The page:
Dr. Ambedkar and Labour
“Labour is not content with securing merely fair conditions of work. What labour wants is fair conditions of life.”
- Dr B R Ambedkar, “Why Indian Labour Is Determined to Win This War”, All India Radio broadcast.
In the year 2020, India was witness to the horrific ‘migrant worker crisis’—labourers pushed out of urban centres within the span of a few hours, due to overnight shutdowns mandated by the government. With limited public transport and no social support, many were forced to undertake a long, arduous and in some instances, fatal journey back home on foot—even as their travails were televised but not remedied. This crisis was followed by the Farmer’s movement—the largest labour movement in history rising against the privatisation of the agrarian chain.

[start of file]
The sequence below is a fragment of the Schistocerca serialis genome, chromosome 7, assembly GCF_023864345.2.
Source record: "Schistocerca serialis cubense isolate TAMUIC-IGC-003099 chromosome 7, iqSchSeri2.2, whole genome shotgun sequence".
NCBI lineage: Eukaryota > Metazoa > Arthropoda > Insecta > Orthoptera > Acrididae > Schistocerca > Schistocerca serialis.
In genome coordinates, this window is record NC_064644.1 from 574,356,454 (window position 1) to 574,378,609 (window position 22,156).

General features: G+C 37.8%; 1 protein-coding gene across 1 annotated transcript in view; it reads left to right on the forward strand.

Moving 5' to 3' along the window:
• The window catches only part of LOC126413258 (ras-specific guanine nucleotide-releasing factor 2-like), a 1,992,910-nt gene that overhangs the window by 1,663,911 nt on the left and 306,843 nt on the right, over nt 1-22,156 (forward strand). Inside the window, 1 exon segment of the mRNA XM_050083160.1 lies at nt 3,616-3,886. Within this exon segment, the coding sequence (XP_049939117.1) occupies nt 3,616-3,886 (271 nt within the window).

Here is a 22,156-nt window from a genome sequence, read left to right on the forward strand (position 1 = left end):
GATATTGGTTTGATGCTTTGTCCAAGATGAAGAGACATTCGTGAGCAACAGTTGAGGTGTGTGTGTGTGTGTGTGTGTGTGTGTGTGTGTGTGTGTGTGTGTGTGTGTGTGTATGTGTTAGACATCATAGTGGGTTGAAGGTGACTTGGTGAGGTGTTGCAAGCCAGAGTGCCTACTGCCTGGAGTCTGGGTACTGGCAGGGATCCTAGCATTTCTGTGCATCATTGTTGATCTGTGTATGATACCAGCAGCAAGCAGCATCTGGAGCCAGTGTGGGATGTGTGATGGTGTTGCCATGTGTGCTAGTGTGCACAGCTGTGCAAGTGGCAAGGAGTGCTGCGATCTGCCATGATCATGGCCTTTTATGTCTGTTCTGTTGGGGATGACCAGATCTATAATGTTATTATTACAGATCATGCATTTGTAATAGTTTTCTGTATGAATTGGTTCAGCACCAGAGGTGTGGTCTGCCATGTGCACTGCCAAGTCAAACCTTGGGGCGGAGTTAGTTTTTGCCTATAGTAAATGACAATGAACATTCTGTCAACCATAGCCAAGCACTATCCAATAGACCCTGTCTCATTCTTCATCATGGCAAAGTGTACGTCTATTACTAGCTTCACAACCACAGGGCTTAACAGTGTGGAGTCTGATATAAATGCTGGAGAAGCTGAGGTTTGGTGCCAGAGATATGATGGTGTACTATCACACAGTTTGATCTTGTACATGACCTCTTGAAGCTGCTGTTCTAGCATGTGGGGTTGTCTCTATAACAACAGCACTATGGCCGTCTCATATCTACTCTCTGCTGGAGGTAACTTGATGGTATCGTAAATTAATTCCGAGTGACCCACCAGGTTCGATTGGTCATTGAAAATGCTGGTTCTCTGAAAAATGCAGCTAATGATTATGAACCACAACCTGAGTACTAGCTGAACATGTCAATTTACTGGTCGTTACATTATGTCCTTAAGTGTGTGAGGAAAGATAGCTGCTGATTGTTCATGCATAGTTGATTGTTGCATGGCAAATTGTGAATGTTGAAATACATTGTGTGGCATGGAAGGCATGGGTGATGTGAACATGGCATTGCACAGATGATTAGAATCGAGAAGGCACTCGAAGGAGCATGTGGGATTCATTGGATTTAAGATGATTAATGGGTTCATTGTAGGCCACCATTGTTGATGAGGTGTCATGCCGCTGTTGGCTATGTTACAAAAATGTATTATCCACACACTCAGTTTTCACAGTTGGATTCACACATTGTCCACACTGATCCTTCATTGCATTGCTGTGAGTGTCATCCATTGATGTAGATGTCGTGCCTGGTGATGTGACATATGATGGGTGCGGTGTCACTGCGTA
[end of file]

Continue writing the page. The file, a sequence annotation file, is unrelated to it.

Being witness to these struggles and drawing from personal experiences as a worker in the informal industry and his wife’s struggle with exploitative work conditions, Vikrant developed a series of works exploring Ambedkar’s contributions to the protection of labour—which includes special attention to the safety and welfare of female labour. Working as Labour Minister, Ambedkar instituted the Mines Maternity Benefit Bill in 1928 for women across the country. In 1942, at the Indian Labour Conference, he instituted the 8-hour workday, against the prevailing 14 hours. Crucially, Ambedkar formulated the 1943 Indian Trade Union Bill, leading to the recognition of workers unions. These laws have provided a scaffolding upon which workers continue to demand better conditions of not just work, but life.